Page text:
Bits & Pieces
The comedians and organizers at Kickstand Comedy have high hopes for their new space at 16 N.W. Broadway — yes, it's the old location for the Brody Theater.
They see it as a comedy hub for stand-ups, improv, classes, rental space, podcasts and more. It'll be a nonprofit model.
"The idea is to remodel the entire theater. It is going to be completely different," says Chris Williams, Kickstand board president and improv comedian. A lease has been signed and crowdfunding effort has been in the works. "They want to make it accessible to the whole community."
Kickstand has put on shows in a small attic room at Siren Theater in recent years. The group started out in the basement at Velo Cult Bike Shop, hence the name.
"This opportunity popped up for them when Tom Johnson decided to close the Brody," Williams adds. "I'm excited to see what they'll do with it."
Kickstand will put on big shows May 17-18 at the end of the fundraising campaign and plans a grand opening in July.
The Oregon Zoo, 4001 S.W. Canyon Road, has partnered with KultureCity to make its grounds and all of its programs and events sensory-inclusive.
As part of KultureCity's certification process, zoo staff received training on how to recognize guests with sensory needs and how to handle a sensory-overload situation. To help with overstimulation and noise, bags equipped with noise canceling headphones, fidget tools, verbal cue cards and weighted lap pads will be available to guests — people with autism, dementia, PTSD and other conditions.
For more: www.oregonzoo.org.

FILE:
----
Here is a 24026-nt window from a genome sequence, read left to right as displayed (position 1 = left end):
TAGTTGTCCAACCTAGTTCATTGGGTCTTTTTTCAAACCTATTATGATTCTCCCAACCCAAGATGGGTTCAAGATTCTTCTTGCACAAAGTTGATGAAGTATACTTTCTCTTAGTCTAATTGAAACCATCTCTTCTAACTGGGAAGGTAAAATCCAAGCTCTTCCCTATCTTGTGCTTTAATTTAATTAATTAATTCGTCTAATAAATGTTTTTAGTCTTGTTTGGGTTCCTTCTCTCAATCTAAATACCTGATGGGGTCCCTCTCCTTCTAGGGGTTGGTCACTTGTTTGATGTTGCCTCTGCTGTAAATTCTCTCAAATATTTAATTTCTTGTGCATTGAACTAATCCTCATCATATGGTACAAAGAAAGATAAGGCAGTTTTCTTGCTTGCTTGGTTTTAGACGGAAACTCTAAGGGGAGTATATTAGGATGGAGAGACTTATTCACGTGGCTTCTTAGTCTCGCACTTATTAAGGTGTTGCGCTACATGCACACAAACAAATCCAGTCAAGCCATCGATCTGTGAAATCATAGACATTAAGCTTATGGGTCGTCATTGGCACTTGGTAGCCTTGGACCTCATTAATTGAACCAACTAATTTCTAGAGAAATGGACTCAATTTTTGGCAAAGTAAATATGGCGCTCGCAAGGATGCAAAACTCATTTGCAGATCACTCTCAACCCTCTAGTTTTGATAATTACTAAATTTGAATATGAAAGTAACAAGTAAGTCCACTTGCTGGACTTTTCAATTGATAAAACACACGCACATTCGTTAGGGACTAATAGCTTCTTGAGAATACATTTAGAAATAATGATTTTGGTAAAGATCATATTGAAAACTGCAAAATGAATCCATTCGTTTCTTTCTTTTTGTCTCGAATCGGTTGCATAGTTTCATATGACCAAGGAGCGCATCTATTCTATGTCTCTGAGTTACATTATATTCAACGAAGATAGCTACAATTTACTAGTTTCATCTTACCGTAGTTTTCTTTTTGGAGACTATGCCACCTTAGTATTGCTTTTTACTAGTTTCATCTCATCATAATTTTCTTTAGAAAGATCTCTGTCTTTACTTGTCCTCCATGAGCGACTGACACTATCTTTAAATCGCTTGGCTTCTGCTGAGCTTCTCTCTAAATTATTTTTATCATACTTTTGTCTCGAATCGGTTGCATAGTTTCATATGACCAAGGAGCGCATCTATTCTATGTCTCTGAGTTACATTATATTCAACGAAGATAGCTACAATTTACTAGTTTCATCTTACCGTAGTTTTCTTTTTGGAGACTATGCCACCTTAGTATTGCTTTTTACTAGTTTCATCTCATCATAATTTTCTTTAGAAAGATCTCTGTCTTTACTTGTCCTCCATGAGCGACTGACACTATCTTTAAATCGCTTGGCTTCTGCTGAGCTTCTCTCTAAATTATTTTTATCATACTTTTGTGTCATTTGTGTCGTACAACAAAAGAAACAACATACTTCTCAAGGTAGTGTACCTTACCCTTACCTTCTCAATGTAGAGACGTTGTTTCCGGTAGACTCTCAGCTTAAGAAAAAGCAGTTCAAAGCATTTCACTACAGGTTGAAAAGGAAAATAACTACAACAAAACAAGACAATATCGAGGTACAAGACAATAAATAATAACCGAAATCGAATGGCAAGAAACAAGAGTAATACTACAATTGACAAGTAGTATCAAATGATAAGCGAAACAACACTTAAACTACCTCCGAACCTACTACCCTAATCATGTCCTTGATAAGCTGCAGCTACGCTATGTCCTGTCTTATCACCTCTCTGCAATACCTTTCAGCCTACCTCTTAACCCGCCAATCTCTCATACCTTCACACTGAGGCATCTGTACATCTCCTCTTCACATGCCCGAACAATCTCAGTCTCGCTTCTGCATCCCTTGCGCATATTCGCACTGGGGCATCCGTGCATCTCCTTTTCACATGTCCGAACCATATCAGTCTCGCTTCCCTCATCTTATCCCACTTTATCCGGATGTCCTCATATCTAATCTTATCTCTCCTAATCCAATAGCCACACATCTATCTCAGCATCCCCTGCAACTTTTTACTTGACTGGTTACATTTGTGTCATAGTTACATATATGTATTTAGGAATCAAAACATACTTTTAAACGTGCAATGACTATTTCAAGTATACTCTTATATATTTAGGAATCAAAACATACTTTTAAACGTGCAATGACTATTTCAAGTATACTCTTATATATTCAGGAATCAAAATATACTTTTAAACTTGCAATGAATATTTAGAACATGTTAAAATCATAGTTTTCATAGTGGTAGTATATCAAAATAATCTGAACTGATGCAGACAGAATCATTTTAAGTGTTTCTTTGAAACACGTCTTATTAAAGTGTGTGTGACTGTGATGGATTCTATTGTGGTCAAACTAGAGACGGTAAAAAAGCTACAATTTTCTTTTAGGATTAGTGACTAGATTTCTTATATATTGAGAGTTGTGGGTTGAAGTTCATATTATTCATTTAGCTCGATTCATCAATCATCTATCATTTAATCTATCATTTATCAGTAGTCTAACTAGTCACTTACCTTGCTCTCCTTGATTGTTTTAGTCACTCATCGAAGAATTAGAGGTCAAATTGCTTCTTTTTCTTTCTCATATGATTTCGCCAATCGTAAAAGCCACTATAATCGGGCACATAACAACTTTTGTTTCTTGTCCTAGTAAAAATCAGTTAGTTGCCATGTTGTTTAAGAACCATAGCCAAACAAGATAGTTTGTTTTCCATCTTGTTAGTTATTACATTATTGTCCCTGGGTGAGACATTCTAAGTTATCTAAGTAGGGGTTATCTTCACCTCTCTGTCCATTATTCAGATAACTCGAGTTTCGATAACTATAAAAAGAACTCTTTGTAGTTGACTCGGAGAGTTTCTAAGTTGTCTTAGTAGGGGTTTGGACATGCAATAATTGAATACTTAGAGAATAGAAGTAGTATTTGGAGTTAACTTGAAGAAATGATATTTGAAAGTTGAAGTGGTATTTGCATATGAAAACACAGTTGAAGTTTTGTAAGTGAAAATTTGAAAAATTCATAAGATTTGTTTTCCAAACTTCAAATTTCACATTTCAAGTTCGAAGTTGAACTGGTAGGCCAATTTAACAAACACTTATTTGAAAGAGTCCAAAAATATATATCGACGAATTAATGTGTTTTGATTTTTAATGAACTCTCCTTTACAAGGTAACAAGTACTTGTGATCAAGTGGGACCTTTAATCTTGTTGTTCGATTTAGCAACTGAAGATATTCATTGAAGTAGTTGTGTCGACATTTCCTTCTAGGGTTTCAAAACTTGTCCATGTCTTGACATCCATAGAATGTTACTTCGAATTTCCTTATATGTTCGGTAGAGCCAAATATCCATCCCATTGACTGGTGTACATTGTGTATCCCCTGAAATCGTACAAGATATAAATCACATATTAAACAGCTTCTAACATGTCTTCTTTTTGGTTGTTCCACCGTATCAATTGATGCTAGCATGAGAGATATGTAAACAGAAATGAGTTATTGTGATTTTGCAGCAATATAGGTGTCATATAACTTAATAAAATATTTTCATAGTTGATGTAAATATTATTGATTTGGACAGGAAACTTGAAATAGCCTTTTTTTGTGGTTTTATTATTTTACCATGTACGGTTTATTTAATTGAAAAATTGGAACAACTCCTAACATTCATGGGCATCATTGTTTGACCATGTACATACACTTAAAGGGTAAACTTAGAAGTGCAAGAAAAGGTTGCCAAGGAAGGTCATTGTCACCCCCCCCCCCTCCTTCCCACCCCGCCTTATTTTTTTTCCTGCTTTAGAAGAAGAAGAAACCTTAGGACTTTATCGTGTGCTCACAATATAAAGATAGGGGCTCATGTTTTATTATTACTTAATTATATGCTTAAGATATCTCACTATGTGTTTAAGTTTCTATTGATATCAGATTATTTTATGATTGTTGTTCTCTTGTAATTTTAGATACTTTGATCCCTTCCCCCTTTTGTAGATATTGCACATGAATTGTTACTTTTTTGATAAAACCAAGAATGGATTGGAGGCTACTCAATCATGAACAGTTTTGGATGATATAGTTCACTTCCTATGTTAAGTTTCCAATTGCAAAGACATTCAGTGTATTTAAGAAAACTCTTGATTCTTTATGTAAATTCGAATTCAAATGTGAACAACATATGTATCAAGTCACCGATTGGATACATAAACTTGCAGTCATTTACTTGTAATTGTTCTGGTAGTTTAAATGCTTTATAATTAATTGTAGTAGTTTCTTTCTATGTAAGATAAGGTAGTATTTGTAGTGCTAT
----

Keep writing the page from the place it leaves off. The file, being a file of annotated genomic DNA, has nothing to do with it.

Don Lucoff, artistic director of the Portland Jazz Festival, has been honored with a Jazz Hero award by the Jazz Journalists Association. It recognizes a lifetime of service and commitment to jazz.
There'll be a ceremony for Lucoff on May 6 at the Jack London Revue. Blue Note artist Kendrick Scott and his band Oracle perform.
For more: www.jjajazzawards.org.
Lynne and friends
If you watch "America's Got Talent," you'll know Darci Lynne, who won the talent show at age 12, displaying superb singing and ventriloquist talent. She also received 21 million views on YouTube.
Lynne is coming to Portland to perform at the Arlene Schnitzer Concert Hall, April 26, along with puppet friends Petunia, Oscar and Edna.
She finished second in the recent "America's Got Talent: Champions" show.
NBC broadcast "Darci Lynne: My Hometown Christmas," which attracted 6.5 million viewers. Lynne also has partnered with Mattel as a role model for Barbie's "Be Anything Tour" in celebration of Barbie's 60th anniversary.
River City Singers, a singing group from Scappoose, has been invited to perform at Carnegie Hall in New York City for a third time, May 27. They will sing devotional music by classical composers, as part of a massed chorus of more than 150 voices and part of MidAmerica Productions' 36th season.
International composer John Rutter is the conductor, and Alice Boyer is the director of the Scappoose group. The choir will sing works by Bach, Mendelssohn, Haydn, Brahms, Handel and Schubert, as well as Mozart.
There are a couple of changes for the Starlight Run, which serves as the warmup act for the Starlight Parade during the Rose Festival.
It'll start and finish at CityFair at Waterfront Park, rather than Lincoln High School, because of construction at the school. And, it'll start earlier at 7 p.m. June 1, with the traditional costume contest to be held at 5:45 p.m.
For more: www.motivrunning.com/starlight-run.
Reminder: Commissioned by Portland Center Stage for its Northwest Stories series and by playwright Mary Kathryn Nagle, it's a play that weaves in Sacajawea's story (from a Native American point of view) with the contemporary fight to protect the Mnisose (Missouri River) from the Dakota Access Pipeline. Details: 7:30 p.m. Tuesdays-Sundays, 2 p.m. Saturdays-Sundays, through May 5, The Armory, 128 N.W. 11th Ave., www.pcs.org, $25-$87.
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